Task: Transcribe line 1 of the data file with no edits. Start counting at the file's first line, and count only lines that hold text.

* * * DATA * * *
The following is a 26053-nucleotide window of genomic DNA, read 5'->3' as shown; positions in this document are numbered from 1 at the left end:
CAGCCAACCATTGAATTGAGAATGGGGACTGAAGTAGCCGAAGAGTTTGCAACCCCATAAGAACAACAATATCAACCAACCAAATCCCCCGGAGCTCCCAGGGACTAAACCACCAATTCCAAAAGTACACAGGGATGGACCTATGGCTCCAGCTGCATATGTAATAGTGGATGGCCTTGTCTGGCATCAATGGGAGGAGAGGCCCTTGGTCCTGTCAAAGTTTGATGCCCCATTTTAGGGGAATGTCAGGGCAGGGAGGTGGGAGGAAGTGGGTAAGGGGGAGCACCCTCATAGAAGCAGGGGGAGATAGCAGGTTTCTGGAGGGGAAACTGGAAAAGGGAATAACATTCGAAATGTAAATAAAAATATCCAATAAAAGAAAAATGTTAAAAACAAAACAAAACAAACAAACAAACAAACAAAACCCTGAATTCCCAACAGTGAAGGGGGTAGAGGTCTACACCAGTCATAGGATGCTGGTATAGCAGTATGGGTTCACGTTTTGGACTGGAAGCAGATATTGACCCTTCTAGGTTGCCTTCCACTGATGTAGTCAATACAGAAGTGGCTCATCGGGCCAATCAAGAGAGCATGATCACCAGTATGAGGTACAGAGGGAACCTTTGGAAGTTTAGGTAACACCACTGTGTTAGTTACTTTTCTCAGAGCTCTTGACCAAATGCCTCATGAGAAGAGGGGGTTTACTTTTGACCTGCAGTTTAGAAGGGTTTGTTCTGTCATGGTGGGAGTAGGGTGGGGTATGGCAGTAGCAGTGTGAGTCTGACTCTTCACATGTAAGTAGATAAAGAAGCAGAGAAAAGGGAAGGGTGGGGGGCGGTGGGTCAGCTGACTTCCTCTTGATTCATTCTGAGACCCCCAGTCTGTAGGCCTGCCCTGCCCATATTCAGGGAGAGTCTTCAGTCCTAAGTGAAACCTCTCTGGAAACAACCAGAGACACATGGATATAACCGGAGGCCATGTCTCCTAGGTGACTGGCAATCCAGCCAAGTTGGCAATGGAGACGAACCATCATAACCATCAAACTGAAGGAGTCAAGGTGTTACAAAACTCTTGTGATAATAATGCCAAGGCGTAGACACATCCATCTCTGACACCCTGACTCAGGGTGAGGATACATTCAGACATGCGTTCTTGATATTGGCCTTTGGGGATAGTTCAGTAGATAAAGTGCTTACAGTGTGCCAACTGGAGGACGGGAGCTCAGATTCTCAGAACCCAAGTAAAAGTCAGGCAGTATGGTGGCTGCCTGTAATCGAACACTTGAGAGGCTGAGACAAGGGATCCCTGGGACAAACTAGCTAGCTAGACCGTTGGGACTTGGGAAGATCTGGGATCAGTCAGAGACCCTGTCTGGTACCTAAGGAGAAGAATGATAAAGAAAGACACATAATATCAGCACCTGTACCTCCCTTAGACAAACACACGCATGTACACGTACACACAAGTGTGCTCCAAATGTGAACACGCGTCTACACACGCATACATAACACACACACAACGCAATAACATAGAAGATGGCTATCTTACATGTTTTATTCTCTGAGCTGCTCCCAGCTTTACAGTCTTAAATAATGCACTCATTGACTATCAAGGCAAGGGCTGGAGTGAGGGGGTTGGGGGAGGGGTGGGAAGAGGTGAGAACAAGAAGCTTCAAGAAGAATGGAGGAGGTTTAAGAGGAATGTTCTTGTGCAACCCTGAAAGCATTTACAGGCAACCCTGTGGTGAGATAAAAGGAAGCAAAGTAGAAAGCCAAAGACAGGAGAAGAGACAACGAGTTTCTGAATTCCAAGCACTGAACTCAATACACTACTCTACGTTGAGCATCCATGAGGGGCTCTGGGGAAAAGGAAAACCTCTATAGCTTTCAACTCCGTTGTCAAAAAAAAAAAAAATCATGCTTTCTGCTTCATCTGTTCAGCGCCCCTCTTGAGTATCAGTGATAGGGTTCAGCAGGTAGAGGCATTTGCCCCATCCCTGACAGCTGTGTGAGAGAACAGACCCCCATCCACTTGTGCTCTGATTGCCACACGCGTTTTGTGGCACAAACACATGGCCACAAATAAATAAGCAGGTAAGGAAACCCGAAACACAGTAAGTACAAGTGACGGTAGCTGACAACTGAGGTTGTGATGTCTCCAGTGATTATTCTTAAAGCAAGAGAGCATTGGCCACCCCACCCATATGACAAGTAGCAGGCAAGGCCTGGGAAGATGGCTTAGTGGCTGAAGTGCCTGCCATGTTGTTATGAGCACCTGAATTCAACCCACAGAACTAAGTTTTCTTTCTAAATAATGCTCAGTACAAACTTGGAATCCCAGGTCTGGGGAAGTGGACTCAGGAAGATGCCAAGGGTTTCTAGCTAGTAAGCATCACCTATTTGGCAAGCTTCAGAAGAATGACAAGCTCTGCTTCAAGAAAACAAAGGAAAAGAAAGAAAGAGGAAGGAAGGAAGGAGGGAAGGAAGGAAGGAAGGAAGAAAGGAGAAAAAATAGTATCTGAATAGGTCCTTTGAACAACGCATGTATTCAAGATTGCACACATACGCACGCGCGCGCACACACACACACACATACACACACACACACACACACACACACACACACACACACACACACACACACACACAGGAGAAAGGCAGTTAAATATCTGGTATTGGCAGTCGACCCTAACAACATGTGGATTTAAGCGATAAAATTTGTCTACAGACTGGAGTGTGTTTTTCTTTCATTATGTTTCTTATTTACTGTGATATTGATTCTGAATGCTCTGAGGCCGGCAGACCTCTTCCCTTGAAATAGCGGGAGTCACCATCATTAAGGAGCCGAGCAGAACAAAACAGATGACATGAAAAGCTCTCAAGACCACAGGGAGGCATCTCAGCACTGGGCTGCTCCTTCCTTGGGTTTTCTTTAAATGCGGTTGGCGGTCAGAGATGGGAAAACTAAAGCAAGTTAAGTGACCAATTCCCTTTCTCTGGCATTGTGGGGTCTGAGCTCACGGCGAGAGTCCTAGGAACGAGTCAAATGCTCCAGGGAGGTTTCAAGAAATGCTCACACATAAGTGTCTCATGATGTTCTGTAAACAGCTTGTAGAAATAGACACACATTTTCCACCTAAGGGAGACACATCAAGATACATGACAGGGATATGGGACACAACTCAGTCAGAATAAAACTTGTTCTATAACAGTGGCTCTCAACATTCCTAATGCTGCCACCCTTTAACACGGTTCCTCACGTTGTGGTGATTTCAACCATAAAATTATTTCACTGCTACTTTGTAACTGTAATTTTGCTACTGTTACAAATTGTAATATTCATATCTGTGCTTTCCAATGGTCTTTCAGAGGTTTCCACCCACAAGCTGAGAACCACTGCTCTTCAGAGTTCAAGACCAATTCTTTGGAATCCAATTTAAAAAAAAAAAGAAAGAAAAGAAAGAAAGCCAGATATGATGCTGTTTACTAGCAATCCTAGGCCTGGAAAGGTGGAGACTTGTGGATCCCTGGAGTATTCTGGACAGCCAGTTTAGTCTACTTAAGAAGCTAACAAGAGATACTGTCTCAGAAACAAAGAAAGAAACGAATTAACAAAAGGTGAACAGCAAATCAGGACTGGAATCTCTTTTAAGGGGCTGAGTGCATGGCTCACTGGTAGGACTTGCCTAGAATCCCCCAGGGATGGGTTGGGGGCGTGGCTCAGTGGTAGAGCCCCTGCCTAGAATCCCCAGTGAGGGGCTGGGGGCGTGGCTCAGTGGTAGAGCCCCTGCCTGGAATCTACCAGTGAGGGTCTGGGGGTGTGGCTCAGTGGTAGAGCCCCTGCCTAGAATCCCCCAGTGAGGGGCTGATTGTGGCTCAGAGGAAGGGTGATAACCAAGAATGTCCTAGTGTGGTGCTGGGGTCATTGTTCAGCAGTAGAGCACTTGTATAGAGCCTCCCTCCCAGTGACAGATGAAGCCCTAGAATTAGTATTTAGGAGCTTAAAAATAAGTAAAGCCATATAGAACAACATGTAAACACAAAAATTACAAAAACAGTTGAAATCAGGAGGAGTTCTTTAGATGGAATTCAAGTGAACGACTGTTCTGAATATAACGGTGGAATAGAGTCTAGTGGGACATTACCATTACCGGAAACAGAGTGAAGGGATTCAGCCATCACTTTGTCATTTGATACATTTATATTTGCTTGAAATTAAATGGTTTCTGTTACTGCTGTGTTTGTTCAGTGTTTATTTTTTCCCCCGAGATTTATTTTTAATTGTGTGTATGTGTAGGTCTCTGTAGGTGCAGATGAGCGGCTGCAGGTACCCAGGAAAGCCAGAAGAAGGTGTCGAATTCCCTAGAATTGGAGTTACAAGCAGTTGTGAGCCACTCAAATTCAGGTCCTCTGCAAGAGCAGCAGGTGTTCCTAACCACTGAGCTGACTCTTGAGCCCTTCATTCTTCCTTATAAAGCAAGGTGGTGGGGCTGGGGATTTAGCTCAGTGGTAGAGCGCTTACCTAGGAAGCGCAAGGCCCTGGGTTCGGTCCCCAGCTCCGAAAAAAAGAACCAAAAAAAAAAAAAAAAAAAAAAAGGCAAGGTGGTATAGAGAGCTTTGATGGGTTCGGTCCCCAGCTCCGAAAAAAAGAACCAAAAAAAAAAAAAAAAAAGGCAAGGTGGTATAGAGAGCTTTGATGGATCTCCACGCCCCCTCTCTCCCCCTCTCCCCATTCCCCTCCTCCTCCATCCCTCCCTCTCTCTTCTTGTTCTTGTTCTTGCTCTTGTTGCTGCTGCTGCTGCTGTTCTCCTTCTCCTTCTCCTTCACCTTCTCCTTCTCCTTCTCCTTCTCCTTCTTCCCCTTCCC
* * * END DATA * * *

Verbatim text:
The following is a 26053-nucleotide window of genomic DNA, read 5'->3' as shown; positions in this document are numbered from 1 at the left end: